San Carlos may get 7,000 more workers from proposed biotech campus

A marketing presentation online provided this illustration of one of the buildings in the proposed San Carlso biotech development at 825 Industrial Road. The Alexandria District is the name of the proposed development.

Daily Post Staff Writer

A proposed biotech campus in east San Carlos will be the mid-Peninsula’s third largest project seeking approval and would double the city’s work force to 14,000.

San Carlos Mayor Mark Olbert said at council’s Monday (Nov. 25) meeting that the proposal by Alexandria Real Estate Equities is the single largest project in the city’s history.

The 1.6-million-square-foot campus is slated for the area between Old County Road, Commercial Street, Industrial Road and the Pulgas Creek.

The two proposals that are larger are:

• Facebook’s Willow Village in Menlo Park, with 1.75 million square feet of office space, 200,000 square-feet of retail space and 1,735 homes;

• The redevelopment of Sequoia Station in Redwood City, with 1.6 million square feet of office space, 175,000 square-feet of retail space and 440 apartments.

The San Carlos site, with an address of 825-835 Industrial Road, includes the former corporate headquarters of Kelly-Moore Paints along with a number of one- or two-story office and industrial buildings constructed in the 1960s.

The development will include six office buildings, including a 112-foot tall office tower, and two parking garages, according to plans submitted by the company in October.

With more jobs, more homes are needed

Using the rule of thumb of 200 square feet per employee, the project could add 7,000 employees to San Carlos. That’s half of San Carlos’ current workforce of about 14,000, according to Olbert.

If there are 7,000 new employees in the area, that means some 4,667 new homes need to be built, using the assumption that 1.5 people live in each new apartment built in the area.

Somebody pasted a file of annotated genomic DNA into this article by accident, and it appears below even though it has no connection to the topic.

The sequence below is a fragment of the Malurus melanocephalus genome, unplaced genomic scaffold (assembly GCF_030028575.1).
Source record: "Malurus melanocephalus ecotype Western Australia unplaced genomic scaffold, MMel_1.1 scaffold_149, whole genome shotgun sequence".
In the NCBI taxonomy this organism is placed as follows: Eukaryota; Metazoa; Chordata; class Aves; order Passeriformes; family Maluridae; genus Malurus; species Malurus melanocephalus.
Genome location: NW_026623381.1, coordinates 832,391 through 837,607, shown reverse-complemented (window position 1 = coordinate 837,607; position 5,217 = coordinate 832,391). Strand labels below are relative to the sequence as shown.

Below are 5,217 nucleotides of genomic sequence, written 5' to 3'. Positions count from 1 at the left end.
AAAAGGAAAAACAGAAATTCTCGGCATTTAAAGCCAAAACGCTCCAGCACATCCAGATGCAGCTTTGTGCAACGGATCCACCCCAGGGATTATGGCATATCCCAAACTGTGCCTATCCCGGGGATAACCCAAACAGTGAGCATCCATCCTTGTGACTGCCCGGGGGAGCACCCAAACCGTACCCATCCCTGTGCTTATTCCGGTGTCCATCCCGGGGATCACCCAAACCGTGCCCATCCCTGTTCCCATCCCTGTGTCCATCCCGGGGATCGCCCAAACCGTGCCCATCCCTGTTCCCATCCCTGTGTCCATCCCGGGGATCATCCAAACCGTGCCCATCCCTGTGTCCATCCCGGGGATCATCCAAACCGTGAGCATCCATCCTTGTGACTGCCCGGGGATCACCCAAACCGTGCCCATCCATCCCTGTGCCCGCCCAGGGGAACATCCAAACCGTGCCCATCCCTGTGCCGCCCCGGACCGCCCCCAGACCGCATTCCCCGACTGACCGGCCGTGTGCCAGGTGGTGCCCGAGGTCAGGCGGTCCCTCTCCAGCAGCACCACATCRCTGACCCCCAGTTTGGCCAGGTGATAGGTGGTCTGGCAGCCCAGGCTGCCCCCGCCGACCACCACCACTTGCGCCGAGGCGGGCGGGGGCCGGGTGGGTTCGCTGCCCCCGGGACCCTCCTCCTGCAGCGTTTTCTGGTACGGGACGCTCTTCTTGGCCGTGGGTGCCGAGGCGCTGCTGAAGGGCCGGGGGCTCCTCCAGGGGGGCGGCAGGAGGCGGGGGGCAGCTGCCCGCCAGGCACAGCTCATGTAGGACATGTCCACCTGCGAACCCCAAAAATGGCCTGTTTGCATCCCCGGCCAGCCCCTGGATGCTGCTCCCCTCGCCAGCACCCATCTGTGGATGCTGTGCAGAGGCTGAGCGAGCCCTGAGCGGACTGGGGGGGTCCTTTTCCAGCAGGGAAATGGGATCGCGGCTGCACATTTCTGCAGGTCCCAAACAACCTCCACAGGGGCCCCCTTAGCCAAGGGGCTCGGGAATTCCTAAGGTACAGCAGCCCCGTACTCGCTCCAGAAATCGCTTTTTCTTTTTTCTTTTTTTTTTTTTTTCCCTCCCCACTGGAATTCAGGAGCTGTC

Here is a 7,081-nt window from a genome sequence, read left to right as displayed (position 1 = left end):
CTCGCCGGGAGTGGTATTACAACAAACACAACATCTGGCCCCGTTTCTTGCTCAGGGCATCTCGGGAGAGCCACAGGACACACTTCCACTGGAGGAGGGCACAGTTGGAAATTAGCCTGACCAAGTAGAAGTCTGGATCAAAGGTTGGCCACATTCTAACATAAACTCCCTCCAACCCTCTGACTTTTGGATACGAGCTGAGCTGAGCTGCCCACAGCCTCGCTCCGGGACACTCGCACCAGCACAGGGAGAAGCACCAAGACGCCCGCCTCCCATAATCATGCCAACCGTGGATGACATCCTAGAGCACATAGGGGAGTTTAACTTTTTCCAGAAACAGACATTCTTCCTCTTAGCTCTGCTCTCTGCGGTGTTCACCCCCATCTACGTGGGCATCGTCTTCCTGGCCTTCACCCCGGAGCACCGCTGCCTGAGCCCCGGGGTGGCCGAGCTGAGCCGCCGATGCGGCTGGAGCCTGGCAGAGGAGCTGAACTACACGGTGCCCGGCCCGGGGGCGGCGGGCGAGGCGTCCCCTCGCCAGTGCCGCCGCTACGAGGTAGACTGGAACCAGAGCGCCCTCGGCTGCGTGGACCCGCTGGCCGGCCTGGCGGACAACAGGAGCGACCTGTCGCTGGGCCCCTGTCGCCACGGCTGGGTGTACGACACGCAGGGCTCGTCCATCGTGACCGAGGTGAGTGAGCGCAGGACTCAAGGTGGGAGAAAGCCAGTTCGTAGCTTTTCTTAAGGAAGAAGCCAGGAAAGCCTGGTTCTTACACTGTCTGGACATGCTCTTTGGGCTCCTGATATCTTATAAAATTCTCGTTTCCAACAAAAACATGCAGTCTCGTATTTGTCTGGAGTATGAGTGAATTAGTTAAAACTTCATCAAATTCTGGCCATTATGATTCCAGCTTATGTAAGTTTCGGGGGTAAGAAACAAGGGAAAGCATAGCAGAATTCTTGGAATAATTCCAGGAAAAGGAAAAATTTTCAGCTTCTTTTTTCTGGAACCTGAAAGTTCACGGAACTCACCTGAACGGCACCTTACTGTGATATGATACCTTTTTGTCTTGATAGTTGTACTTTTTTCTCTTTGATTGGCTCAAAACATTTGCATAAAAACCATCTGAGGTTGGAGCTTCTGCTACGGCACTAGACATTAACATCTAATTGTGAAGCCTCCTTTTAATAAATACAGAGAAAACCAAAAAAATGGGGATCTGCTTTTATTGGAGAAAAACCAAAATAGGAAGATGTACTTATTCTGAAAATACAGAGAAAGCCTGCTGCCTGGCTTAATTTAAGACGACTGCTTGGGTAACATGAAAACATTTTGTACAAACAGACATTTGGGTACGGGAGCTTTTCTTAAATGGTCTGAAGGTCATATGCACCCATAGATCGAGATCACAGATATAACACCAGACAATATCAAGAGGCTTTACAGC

Because of the enormity of the project, Olbert on Monday requested that the council take a look at the city’s zoning plan to make sure the projects being proposed are “producing what the community wants.”

Olbert pointed out that the city’s zoning plan was created some 10 years ago and probably needs to be looked at again, as things have changed since then.


    • Why is is safe to assume that? These are net new jobs being created, so there will be net new workers to fill them. Even if people switch to jobs in this building from jobs in some other building, that building then has open spaces for new workers. Workers are moving into the Bay Area to fill all of these new jobs. New jobs must be balanced by new housing, or else housing prices will continue to skyrocket.

  1. It would be great if they would hire from the community. We have so much higher education around here, surely there are many young people that need great jobs like these. I wonder about population density in such a small area. Grocery stores, schools, lunchtime, restaurants, streets and traffic, all of this will be affected. More of everything will be in demand. If it’s handled wisely, it could be a boon for the city in the form of new business, new investment, and money for new infrastructure that could benefit the whole city.

    • The corporations prefer to hire from outside of community, especially foreigners, so those workforce will be hungry enough, aggressive enough and hard working enough to achieve highest productivity. Hiring local, who have home and supports, won’t bring corporation same benefit.

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